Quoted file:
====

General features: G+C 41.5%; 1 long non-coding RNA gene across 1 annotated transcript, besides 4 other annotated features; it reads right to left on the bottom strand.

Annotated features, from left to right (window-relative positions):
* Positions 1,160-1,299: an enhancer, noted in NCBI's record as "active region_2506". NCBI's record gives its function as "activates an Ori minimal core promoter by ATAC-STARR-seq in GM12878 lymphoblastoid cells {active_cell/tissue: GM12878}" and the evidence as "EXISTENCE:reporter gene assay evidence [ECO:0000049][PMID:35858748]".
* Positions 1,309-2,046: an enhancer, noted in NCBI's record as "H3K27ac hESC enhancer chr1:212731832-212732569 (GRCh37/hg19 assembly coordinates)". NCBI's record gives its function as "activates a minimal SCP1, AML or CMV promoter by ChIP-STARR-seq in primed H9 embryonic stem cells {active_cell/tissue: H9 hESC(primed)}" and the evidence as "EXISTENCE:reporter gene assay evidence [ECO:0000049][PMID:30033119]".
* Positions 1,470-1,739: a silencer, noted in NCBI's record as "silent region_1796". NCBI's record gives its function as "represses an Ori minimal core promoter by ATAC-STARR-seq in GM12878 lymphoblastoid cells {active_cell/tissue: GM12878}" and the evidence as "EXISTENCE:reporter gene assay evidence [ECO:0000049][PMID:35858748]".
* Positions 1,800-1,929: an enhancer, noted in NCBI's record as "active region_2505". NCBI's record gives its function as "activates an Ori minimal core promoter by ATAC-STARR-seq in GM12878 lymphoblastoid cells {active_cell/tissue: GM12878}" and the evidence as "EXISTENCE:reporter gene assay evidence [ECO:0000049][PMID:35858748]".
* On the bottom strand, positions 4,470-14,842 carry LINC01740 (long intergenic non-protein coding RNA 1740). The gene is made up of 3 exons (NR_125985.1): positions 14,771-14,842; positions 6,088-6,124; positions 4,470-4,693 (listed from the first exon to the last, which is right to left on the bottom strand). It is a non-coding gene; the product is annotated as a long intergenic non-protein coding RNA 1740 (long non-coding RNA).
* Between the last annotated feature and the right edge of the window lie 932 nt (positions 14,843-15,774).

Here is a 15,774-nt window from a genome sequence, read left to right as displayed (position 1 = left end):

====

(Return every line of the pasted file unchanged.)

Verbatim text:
General features: G+C 41.5%; 1 long non-coding RNA gene across 1 annotated transcript, besides 4 other annotated features; it reads right to left on the bottom strand.

Annotated features, from left to right (window-relative positions):
* Positions 1,160-1,299: an enhancer, noted in NCBI's record as "active region_2506". NCBI's record gives its function as "activates an Ori minimal core promoter by ATAC-STARR-seq in GM12878 lymphoblastoid cells {active_cell/tissue: GM12878}" and the evidence as "EXISTENCE:reporter gene assay evidence [ECO:0000049][PMID:35858748]".
* Positions 1,309-2,046: an enhancer, noted in NCBI's record as "H3K27ac hESC enhancer chr1:212731832-212732569 (GRCh37/hg19 assembly coordinates)". NCBI's record gives its function as "activates a minimal SCP1, AML or CMV promoter by ChIP-STARR-seq in primed H9 embryonic stem cells {active_cell/tissue: H9 hESC(primed)}" and the evidence as "EXISTENCE:reporter gene assay evidence [ECO:0000049][PMID:30033119]".
* Positions 1,470-1,739: a silencer, noted in NCBI's record as "silent region_1796". NCBI's record gives its function as "represses an Ori minimal core promoter by ATAC-STARR-seq in GM12878 lymphoblastoid cells {active_cell/tissue: GM12878}" and the evidence as "EXISTENCE:reporter gene assay evidence [ECO:0000049][PMID:35858748]".
* Positions 1,800-1,929: an enhancer, noted in NCBI's record as "active region_2505". NCBI's record gives its function as "activates an Ori minimal core promoter by ATAC-STARR-seq in GM12878 lymphoblastoid cells {active_cell/tissue: GM12878}" and the evidence as "EXISTENCE:reporter gene assay evidence [ECO:0000049][PMID:35858748]".
* On the bottom strand, positions 4,470-14,842 carry LINC01740 (long intergenic non-protein coding RNA 1740). The gene is made up of 3 exons (NR_125985.1): positions 14,771-14,842; positions 6,088-6,124; positions 4,470-4,693 (listed from the first exon to the last, which is right to left on the bottom strand). It is a non-coding gene; the product is annotated as a long intergenic non-protein coding RNA 1740 (long non-coding RNA).
* Between the last annotated feature and the right edge of the window lie 932 nt (positions 14,843-15,774).

Here is a 15,774-nt window from a genome sequence, read left to right as displayed (position 1 = left end):